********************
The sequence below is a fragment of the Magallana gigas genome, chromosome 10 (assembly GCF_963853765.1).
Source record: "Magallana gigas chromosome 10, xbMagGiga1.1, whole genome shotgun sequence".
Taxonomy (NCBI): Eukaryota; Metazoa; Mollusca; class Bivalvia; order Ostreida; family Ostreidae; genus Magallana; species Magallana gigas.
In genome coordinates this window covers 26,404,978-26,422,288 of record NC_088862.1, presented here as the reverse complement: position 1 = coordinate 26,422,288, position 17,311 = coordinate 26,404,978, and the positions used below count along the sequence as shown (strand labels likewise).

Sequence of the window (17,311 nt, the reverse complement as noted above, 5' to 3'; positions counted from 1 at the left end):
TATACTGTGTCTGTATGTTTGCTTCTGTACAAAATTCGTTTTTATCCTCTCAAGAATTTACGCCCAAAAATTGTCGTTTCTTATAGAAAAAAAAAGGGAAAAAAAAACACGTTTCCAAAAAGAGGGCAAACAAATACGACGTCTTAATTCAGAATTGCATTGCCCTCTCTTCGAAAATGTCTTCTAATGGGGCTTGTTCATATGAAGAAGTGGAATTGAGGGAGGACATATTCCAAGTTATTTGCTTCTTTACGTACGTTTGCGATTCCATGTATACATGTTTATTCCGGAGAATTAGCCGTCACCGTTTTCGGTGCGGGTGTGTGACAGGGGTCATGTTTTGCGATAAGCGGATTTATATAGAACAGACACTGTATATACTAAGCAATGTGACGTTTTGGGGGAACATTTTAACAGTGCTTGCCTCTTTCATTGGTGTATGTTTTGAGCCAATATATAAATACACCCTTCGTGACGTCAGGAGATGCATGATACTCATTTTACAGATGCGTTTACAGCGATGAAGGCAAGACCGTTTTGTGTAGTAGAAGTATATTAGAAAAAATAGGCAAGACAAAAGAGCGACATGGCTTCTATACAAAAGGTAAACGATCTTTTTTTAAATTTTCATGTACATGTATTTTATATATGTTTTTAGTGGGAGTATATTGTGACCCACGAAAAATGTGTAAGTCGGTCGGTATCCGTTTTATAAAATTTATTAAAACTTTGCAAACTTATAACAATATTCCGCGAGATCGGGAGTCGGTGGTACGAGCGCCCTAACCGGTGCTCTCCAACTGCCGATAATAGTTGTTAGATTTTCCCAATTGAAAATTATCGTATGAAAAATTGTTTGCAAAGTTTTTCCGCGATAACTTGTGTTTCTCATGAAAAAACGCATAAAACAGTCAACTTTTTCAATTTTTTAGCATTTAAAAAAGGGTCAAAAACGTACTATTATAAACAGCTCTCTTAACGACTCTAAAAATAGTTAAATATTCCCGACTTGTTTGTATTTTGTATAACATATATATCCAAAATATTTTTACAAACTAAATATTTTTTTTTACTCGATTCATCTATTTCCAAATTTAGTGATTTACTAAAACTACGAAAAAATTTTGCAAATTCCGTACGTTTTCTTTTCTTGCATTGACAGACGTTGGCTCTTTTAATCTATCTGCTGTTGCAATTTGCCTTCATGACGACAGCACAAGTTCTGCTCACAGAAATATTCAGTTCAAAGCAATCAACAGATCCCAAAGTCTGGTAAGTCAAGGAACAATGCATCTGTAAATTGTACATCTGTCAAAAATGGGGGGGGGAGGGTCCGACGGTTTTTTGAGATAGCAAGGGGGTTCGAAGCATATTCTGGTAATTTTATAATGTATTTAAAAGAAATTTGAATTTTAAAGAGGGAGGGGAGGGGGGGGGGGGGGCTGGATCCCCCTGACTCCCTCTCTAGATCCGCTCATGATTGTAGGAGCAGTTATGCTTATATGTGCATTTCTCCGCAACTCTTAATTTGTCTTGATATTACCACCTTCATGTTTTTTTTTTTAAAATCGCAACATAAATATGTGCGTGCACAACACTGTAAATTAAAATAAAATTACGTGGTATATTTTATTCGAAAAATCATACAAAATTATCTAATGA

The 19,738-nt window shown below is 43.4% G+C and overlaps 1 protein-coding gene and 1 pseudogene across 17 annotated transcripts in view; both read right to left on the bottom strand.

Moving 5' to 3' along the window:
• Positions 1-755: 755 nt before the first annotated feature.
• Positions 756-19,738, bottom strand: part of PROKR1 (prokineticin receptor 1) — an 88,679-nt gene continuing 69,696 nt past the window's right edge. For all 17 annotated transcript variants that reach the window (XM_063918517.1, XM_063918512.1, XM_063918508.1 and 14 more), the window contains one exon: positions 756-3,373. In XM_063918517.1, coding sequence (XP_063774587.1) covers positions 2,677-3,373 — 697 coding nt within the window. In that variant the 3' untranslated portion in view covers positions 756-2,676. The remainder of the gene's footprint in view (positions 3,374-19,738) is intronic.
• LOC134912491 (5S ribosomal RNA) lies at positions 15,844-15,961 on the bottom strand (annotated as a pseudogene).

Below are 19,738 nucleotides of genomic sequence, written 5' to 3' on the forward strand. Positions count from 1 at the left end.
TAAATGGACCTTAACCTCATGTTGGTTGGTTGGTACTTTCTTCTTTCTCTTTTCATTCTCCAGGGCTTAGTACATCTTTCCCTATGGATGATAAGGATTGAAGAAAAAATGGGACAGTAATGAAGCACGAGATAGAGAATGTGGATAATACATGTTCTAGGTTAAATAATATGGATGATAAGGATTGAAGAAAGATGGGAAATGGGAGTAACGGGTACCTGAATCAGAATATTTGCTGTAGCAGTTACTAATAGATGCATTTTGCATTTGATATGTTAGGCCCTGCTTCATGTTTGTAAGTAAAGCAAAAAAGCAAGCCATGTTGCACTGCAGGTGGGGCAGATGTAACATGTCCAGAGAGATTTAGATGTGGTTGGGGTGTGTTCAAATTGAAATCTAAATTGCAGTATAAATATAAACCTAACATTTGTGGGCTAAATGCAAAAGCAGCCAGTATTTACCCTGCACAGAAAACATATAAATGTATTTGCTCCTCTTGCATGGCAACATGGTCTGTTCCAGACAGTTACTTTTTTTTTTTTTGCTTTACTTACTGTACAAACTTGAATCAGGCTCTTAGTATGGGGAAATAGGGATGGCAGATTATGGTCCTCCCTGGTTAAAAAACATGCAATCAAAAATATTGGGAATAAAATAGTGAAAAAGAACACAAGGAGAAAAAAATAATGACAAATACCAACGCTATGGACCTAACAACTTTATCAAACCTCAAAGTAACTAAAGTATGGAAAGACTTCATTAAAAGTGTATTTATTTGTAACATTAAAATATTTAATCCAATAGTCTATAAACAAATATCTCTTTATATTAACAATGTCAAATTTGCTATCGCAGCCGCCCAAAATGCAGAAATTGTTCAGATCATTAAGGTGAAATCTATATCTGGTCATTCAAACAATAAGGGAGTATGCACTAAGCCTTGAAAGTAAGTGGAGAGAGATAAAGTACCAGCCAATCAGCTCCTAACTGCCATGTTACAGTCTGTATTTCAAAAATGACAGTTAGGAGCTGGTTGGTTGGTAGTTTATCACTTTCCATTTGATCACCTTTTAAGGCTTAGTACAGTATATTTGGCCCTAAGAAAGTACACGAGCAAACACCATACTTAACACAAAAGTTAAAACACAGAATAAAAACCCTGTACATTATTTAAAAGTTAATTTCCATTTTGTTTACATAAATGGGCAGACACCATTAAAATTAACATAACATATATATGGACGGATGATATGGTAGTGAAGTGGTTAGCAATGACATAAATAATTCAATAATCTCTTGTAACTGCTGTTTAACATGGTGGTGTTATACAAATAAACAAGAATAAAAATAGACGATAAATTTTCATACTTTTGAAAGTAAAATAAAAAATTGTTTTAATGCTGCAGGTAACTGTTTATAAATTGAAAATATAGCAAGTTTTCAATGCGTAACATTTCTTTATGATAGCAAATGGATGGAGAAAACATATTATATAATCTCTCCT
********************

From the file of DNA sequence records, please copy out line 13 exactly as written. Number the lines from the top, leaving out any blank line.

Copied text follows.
TAAATGGACCTTAACCTCATGTTGGTTGGTTGGTACTTTCTTCTTTCTCTTTTCATTCTCCAGGGCTTAGTACATCTTTCCCTATGGATGATAAGGATTGAAGAAAAAATGGGACAGTAATGAAGCACGAGATAGAGAATGTGGATAATACATGTTCTAGGTTAAATAATATGGATGATAAGGATTGAAGAAAGATGGGAAATGGGAGTAACGGGTACCTGAATCAGAATATTTGCTGTAGCAGTTACTAATAGATGCATTTTGCATTTGATATGTTAGGCCCTGCTTCATGTTTGTAAGTAAAGCAAAAAAGCAAGCCATGTTGCACTGCAGGTGGGGCAGATGTAACATGTCCAGAGAGATTTAGATGTGGTTGGGGTGTGTTCAAATTGAAATCTAAATTGCAGTATAAATATAAACCTAACATTTGTGGGCTAAATGCAAAAGCAGCCAGTATTTACCCTGCACAGAAAACATATAAATGTATTTGCTCCTCTTGCATGGCAACATGGTCTGTTCCAGACAGTTACTTTTTTTTTTTTTGCTTTACTTACTGTACAAACTTGAATCAGGCTCTTAGTATGGGGAAATAGGGATGGCAGATTATGGTCCTCCCTGGTTAAAAAACATGCAATCAAAAATATTGGGAATAAAATAGTGAAAAAGAACACAAGGAGAAAAAAATAATGACAAATACCAACGCTATGGACCTAACAACTTTATCAAACCTCAAAGTAACTAAAGTATGGAAAGACTTCATTAAAAGTGTATTTATTTGTAACATTAAAATATTTAATCCAATAGTCTATAAACAAATATCTCTTTATATTAACAATGTCAAATTTGCTATCGCAGCCGCCCAAAATGCAGAAATTGTTCAGATCATTAAGGTGAAATCTATATCTGGTCATTCAAACAATAAGGGAGTATGCACTAAGCCTTGAAAGTAAGTGGAGAGAGATAAAGTACCAGCCAATCAGCTCCTAACTGCCATGTTACAGTCTGTATTTCAAAAATGACAGTTAGGAGCTGGTTGGTTGGTAGTTTATCACTTTCCATTTGATCACCTTTTAAGGCTTAGTACAGTATATTTGGCCCTAAGAAAGTACACGAGCAAACACCATACTTAACACAAAAGTTAAAACACAGAATAAAAACCCTGTACATTATTTAAAAGTTAATTTCCATTTTGTTTACATAAATGGGCAGACACCATTAAAATTAACATAACATATATATGGACGGATGATATGGTAGTGAAGTGGTTAGCAATGACATAAATAATTCAATAATCTCTTGTAACTGCTGTTTAACATGGTGGTGTTATACAAATAAACAAGAATAAAAATAGACGATAAATTTTCATACTTTTGAAAGTAAAATAAAAAATTGTTTTAATGCTGCAGGTAACTGTTTATAAATTGAAAATATAGCAAGTTTTCAATGCGTAACATTTCTTTATGATAGCAAATGGATGGAGAAAACATATTATATAATCTCTCCT